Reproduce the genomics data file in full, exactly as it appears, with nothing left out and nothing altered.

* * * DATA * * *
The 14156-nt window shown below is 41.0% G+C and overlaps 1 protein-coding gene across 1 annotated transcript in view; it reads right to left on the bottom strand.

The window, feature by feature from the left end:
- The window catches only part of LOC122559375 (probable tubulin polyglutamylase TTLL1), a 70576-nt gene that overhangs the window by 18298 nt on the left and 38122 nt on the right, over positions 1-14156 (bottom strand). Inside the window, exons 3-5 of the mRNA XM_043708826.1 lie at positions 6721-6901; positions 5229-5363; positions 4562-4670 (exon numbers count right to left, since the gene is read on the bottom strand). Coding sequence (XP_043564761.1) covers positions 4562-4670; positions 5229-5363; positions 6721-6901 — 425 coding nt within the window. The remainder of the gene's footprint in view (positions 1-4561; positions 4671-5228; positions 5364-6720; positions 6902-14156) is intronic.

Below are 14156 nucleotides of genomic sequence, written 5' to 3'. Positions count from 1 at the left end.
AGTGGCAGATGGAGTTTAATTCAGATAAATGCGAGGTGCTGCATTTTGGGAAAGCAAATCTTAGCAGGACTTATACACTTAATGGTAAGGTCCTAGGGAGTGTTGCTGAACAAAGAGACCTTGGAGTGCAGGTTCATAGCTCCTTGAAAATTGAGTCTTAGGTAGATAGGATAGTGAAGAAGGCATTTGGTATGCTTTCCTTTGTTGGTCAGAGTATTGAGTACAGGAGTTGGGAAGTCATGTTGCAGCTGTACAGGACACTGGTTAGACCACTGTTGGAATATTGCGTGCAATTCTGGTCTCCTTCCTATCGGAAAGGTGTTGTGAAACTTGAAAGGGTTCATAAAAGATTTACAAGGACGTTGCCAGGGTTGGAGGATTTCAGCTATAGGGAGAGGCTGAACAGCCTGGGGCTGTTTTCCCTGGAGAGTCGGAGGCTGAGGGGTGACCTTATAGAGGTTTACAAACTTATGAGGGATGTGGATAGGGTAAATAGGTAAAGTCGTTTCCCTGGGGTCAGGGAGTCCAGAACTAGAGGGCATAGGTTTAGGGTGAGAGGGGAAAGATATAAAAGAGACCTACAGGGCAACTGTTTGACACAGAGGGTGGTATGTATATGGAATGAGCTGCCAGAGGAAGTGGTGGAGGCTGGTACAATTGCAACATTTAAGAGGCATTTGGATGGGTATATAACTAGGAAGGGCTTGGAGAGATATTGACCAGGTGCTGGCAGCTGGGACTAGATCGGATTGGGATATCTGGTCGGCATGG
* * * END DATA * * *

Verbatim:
The 14156-nt window shown below is 41.0% G+C and overlaps 1 protein-coding gene across 1 annotated transcript in view; it reads right to left on the bottom strand.

The window, feature by feature from the left end:
- The window catches only part of LOC122559375 (probable tubulin polyglutamylase TTLL1), a 70576-nt gene that overhangs the window by 18298 nt on the left and 38122 nt on the right, over positions 1-14156 (bottom strand). Inside the window, exons 3-5 of the mRNA XM_043708826.1 lie at positions 6721-6901; positions 5229-5363; positions 4562-4670 (exon numbers count right to left, since the gene is read on the bottom strand). Coding sequence (XP_043564761.1) covers positions 4562-4670; positions 5229-5363; positions 6721-6901 — 425 coding nt within the window. The remainder of the gene's footprint in view (positions 1-4561; positions 4671-5228; positions 5364-6720; positions 6902-14156) is intronic.

Below are 14156 nucleotides of genomic sequence, written 5' to 3'. Positions count from 1 at the left end.
AGTGGCAGATGGAGTTTAATTCAGATAAATGCGAGGTGCTGCATTTTGGGAAAGCAAATCTTAGCAGGACTTATACACTTAATGGTAAGGTCCTAGGGAGTGTTGCTGAACAAAGAGACCTTGGAGTGCAGGTTCATAGCTCCTTGAAAATTGAGTCTTAGGTAGATAGGATAGTGAAGAAGGCATTTGGTATGCTTTCCTTTGTTGGTCAGAGTATTGAGTACAGGAGTTGGGAAGTCATGTTGCAGCTGTACAGGACACTGGTTAGACCACTGTTGGAATATTGCGTGCAATTCTGGTCTCCTTCCTATCGGAAAGGTGTTGTGAAACTTGAAAGGGTTCATAAAAGATTTACAAGGACGTTGCCAGGGTTGGAGGATTTCAGCTATAGGGAGAGGCTGAACAGCCTGGGGCTGTTTTCCCTGGAGAGTCGGAGGCTGAGGGGTGACCTTATAGAGGTTTACAAACTTATGAGGGATGTGGATAGGGTAAATAGGTAAAGTCGTTTCCCTGGGGTCAGGGAGTCCAGAACTAGAGGGCATAGGTTTAGGGTGAGAGGGGAAAGATATAAAAGAGACCTACAGGGCAACTGTTTGACACAGAGGGTGGTATGTATATGGAATGAGCTGCCAGAGGAAGTGGTGGAGGCTGGTACAATTGCAACATTTAAGAGGCATTTGGATGGGTATATAACTAGGAAGGGCTTGGAGAGATATTGACCAGGTGCTGGCAGCTGGGACTAGATCGGATTGGGATATCTGGTCGGCATGG